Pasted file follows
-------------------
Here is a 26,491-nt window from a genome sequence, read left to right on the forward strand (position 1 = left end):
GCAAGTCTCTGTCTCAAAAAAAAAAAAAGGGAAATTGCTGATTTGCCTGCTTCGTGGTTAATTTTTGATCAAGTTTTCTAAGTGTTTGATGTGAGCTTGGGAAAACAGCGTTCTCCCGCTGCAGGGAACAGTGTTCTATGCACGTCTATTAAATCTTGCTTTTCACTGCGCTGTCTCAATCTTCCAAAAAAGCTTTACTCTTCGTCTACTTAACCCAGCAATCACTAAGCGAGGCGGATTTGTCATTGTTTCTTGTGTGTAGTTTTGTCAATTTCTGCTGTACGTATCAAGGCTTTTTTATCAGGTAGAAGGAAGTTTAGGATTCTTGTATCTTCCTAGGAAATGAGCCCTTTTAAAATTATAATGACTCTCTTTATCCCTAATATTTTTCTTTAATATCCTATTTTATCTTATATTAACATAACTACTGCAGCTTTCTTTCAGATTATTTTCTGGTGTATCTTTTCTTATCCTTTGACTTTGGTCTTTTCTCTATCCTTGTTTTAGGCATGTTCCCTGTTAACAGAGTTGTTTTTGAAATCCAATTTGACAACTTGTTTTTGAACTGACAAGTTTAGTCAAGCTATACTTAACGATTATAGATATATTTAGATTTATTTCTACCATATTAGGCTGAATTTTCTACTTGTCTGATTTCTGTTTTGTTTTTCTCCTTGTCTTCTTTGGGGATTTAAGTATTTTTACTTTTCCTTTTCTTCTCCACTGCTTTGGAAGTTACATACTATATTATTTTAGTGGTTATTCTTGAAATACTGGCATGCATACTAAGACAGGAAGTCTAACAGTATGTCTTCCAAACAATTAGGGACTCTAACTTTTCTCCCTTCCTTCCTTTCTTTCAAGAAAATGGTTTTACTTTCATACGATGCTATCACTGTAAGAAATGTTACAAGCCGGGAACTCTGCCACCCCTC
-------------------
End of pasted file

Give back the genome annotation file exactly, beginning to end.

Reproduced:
Here is a 26,491-nt window from a genome sequence, read left to right on the forward strand (position 1 = left end):
GCAAGTCTCTGTCTCAAAAAAAAAAAAAGGGAAATTGCTGATTTGCCTGCTTCGTGGTTAATTTTTGATCAAGTTTTCTAAGTGTTTGATGTGAGCTTGGGAAAACAGCGTTCTCCCGCTGCAGGGAACAGTGTTCTATGCACGTCTATTAAATCTTGCTTTTCACTGCGCTGTCTCAATCTTCCAAAAAAGCTTTACTCTTCGTCTACTTAACCCAGCAATCACTAAGCGAGGCGGATTTGTCATTGTTTCTTGTGTGTAGTTTTGTCAATTTCTGCTGTACGTATCAAGGCTTTTTTATCAGGTAGAAGGAAGTTTAGGATTCTTGTATCTTCCTAGGAAATGAGCCCTTTTAAAATTATAATGACTCTCTTTATCCCTAATATTTTTCTTTAATATCCTATTTTATCTTATATTAACATAACTACTGCAGCTTTCTTTCAGATTATTTTCTGGTGTATCTTTTCTTATCCTTTGACTTTGGTCTTTTCTCTATCCTTGTTTTAGGCATGTTCCCTGTTAACAGAGTTGTTTTTGAAATCCAATTTGACAACTTGTTTTTGAACTGACAAGTTTAGTCAAGCTATACTTAACGATTATAGATATATTTAGATTTATTTCTACCATATTAGGCTGAATTTTCTACTTGTCTGATTTCTGTTTTGTTTTTCTCCTTGTCTTCTTTGGGGATTTAAGTATTTTTACTTTTCCTTTTCTTCTCCACTGCTTTGGAAGTTACATACTATATTATTTTAGTGGTTATTCTTGAAATACTGGCATGCATACTAAGACAGGAAGTCTAACAGTATGTCTTCCAAACAATTAGGGACTCTAACTTTTCTCCCTTCCTTCCTTTCTTTCAAGAAAATGGTTTTACTTTCATACGATGCTATCACTGTAAGAAATGTTACAAGCCGGGAACTCTGCCACCCCTC